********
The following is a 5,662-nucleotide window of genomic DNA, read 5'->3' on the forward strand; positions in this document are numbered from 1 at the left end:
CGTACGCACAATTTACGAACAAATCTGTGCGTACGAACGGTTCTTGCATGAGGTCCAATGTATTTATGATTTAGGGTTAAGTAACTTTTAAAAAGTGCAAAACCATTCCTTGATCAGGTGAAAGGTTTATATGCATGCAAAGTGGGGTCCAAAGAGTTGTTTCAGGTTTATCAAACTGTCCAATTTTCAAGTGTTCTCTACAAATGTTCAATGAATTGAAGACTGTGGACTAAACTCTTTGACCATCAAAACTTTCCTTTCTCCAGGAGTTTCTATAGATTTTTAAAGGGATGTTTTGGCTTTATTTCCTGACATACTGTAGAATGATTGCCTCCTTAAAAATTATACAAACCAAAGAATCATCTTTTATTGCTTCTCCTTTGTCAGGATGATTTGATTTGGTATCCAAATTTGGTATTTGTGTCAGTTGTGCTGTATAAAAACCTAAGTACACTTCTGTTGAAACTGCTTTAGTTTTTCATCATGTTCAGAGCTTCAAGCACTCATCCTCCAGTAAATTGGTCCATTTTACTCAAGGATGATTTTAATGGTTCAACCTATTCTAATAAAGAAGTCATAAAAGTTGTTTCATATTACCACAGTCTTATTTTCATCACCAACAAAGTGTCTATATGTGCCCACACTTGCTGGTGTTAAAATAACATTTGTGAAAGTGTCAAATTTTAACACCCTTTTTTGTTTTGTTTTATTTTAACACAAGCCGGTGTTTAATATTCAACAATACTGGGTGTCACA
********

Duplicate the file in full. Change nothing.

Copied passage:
The following is a 5,662-nucleotide window of genomic DNA, read 5'->3' on the forward strand; positions in this document are numbered from 1 at the left end:
CGTACGCACAATTTACGAACAAATCTGTGCGTACGAACGGTTCTTGCATGAGGTCCAATGTATTTATGATTTAGGGTTAAGTAACTTTTAAAAAGTGCAAAACCATTCCTTGATCAGGTGAAAGGTTTATATGCATGCAAAGTGGGGTCCAAAGAGTTGTTTCAGGTTTATCAAACTGTCCAATTTTCAAGTGTTCTCTACAAATGTTCAATGAATTGAAGACTGTGGACTAAACTCTTTGACCATCAAAACTTTCCTTTCTCCAGGAGTTTCTATAGATTTTTAAAGGGATGTTTTGGCTTTATTTCCTGACATACTGTAGAATGATTGCCTCCTTAAAAATTATACAAACCAAAGAATCATCTTTTATTGCTTCTCCTTTGTCAGGATGATTTGATTTGGTATCCAAATTTGGTATTTGTGTCAGTTGTGCTGTATAAAAACCTAAGTACACTTCTGTTGAAACTGCTTTAGTTTTTCATCATGTTCAGAGCTTCAAGCACTCATCCTCCAGTAAATTGGTCCATTTTACTCAAGGATGATTTTAATGGTTCAACCTATTCTAATAAAGAAGTCATAAAAGTTGTTTCATATTACCACAGTCTTATTTTCATCACCAACAAAGTGTCTATATGTGCCCACACTTGCTGGTGTTAAAATAACATTTGTGAAAGTGTCAAATTTTAACACCCTTTTTTGTTTTGTTTTATTTTAACACAAGCCGGTGTTTAATATTCAACAATACTGGGTGTCACA